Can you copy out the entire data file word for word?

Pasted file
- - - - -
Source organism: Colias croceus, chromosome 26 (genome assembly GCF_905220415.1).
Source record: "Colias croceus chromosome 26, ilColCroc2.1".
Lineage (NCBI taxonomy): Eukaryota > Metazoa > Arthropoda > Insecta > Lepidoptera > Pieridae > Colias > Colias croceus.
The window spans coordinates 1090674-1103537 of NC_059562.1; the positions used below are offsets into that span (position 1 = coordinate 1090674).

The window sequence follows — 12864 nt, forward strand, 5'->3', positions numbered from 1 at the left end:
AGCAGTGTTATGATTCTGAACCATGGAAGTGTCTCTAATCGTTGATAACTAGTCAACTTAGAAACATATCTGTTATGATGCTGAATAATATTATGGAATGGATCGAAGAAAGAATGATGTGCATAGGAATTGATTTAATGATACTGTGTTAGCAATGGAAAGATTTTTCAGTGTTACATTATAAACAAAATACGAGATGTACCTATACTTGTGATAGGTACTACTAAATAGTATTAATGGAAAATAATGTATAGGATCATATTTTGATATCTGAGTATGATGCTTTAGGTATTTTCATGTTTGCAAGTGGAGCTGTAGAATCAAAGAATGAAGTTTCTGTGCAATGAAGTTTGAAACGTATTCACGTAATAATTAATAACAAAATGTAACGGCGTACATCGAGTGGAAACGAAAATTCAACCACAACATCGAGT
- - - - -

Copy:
Source organism: Colias croceus, chromosome 26 (genome assembly GCF_905220415.1).
Source record: "Colias croceus chromosome 26, ilColCroc2.1".
Lineage (NCBI taxonomy): Eukaryota > Metazoa > Arthropoda > Insecta > Lepidoptera > Pieridae > Colias > Colias croceus.
The window spans coordinates 1090674-1103537 of NC_059562.1; the positions used below are offsets into that span (position 1 = coordinate 1090674).

The window sequence follows — 12864 nt, forward strand, 5'->3', positions numbered from 1 at the left end:
AGCAGTGTTATGATTCTGAACCATGGAAGTGTCTCTAATCGTTGATAACTAGTCAACTTAGAAACATATCTGTTATGATGCTGAATAATATTATGGAATGGATCGAAGAAAGAATGATGTGCATAGGAATTGATTTAATGATACTGTGTTAGCAATGGAAAGATTTTTCAGTGTTACATTATAAACAAAATACGAGATGTACCTATACTTGTGATAGGTACTACTAAATAGTATTAATGGAAAATAATGTATAGGATCATATTTTGATATCTGAGTATGATGCTTTAGGTATTTTCATGTTTGCAAGTGGAGCTGTAGAATCAAAGAATGAAGTTTCTGTGCAATGAAGTTTGAAACGTATTCACGTAATAATTAATAACAAAATGTAACGGCGTACATCGAGTGGAAACGAAAATTCAACCACAACATCGAGT